Having spent an hour explaining to one lad what he'd done wrong, and asking if he was okay and understood, rather than asking for more information he just smiled, nodded and went and did it wrong in a different way. Knew his stuff, but didn't want to disappoint by not appearing to not understand.

The Arabs and Jews I've worked with have all been great, but brought their own issues to the table, and have ranged from average to brilliant.

As for my fellow white Brits, been a wide spectrum, from the thickest bastards I've ever seen, regardless of colour or creed, to some of the brightest.

If it was down to genetics you'd never have seen the various feats that African empires managed in the past, nor the Islamic Golden Age when they were far ahead of their European equivalents.

You only need to compare Moorish Spain, with its willingness to educate, to the remainder of Europe at the time, where it was regarded as Church policy to keep the people as uneducated as possible in order to more easily control them.

Anonymous said...

I didn't say IQ was everything, or the Chinese wouldn't have been starving in the 1950s while we were building nuclear power stations. Culture - and political institutions - play a role. China banned foreign trade for several hundred years, when prior to that they'd sent large fleets to Africa. Japan banned firearms because commoners could kill noblemen with them - so they were helpless when an American fleet arrived.

(I've worked with many Indian people and you are right that there's a tendency not to want to give you bad news such as "I don't know". Not an iron rule though, or I'd never use their airlines)

IQ beats culture/upbringing in a socially mobile society - and in the long run even in a static one.

Occam's Razor - look at average IQ for groups and the world looks remarkably congruent with the figures - even more so in a society like the UK where everyone gets educated. Broad brush, but ...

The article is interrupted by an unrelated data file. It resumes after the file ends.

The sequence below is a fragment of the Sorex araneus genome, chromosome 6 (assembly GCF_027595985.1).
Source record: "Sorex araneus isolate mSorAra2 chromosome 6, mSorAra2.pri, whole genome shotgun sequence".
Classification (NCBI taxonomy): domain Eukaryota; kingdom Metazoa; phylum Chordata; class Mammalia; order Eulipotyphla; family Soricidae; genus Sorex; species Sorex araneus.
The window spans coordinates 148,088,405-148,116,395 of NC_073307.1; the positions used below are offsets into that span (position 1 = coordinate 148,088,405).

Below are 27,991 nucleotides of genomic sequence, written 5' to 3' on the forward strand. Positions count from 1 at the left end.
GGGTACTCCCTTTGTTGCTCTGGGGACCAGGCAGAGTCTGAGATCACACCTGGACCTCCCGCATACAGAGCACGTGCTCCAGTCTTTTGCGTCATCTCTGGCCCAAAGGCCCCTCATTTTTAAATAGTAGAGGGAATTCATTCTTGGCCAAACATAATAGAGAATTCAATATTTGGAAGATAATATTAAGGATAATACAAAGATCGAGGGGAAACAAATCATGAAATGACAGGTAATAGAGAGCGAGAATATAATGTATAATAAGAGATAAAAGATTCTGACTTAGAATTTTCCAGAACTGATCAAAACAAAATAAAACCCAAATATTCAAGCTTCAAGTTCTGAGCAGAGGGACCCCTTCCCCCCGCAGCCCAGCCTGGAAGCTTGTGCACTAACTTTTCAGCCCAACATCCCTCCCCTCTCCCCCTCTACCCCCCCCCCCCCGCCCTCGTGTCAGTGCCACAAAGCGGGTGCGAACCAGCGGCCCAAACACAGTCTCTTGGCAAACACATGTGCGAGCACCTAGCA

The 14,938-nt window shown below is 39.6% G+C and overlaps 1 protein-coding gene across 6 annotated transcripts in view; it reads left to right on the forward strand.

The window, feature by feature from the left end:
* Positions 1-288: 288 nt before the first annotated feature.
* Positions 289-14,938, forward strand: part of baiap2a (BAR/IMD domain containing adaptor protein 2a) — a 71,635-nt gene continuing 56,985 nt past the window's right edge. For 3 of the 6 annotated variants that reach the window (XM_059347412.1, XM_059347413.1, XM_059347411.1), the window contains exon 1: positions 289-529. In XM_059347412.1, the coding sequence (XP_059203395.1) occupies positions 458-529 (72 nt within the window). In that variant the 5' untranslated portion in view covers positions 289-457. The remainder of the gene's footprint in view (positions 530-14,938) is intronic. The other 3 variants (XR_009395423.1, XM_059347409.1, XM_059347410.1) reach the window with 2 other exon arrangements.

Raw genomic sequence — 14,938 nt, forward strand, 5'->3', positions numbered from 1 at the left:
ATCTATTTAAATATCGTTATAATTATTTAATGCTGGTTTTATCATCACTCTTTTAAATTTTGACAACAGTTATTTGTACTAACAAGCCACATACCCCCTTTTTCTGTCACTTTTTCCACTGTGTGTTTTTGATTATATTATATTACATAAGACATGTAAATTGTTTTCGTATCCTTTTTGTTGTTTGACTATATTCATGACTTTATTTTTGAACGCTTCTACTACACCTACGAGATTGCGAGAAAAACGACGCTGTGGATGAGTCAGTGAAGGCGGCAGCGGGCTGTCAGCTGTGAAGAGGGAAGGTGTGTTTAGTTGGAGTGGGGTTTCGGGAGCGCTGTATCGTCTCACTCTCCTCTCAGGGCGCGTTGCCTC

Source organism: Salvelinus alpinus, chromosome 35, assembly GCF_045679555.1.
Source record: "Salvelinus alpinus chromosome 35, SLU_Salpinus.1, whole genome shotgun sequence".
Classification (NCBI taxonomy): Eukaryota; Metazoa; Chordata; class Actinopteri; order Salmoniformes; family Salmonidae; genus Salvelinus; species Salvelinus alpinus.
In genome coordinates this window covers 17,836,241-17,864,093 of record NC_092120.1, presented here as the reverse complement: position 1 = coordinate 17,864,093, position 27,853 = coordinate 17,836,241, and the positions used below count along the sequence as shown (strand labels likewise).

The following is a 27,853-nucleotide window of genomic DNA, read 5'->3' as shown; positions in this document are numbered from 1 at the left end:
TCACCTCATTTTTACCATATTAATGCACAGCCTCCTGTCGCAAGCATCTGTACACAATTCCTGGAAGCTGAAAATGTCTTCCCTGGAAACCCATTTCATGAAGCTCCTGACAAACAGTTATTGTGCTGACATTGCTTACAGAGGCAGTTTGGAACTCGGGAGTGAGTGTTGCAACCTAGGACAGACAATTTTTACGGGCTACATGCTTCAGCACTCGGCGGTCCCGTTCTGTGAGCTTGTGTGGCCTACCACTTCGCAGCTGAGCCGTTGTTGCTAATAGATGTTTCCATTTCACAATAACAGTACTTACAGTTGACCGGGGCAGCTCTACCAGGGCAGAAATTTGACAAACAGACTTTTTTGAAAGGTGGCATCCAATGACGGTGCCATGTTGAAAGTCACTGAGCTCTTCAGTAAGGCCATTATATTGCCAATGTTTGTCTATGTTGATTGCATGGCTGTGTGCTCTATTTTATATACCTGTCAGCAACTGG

Ashkenazi Jews
Far East (China/Japan/Korea)
South Asians (though complicated by caste/religion - I bet the Parsis score higher)
Africans (again some outliers like Igbo/Ibo)

Not that it affects my main point, that May's inquiry can do her nothing but harm - I suppose it's slightly less offensive to say that you don't succeed because of your culture and the way you raise your kids, but not much less.

Electro-Kevin said...

"The danger though is that bitcoin is now worth some $270 billion"

I disagree that bitcoin is now worth 270bn dollars.

Individual coins may be worth 17k dollars but that is all you can say with any accuracy.

If they all came to market simultaneously to realise that 270bn the price would crash.

Ergo bitcoin is worth nothing like 270bn in entirety.

It is people not selling it that is making it so pricey.

Hardly any bitcoin can be spent relative to its issuance. In that sense it is a false commodity.

Electro-Kevin said...

I'd be interested if anyone can borrow against their ownership of bitcoin because of its off grid nature.

And if they do is this more printing of fiat by commercial banks out of thin air. (This in addition to people buying it on credit)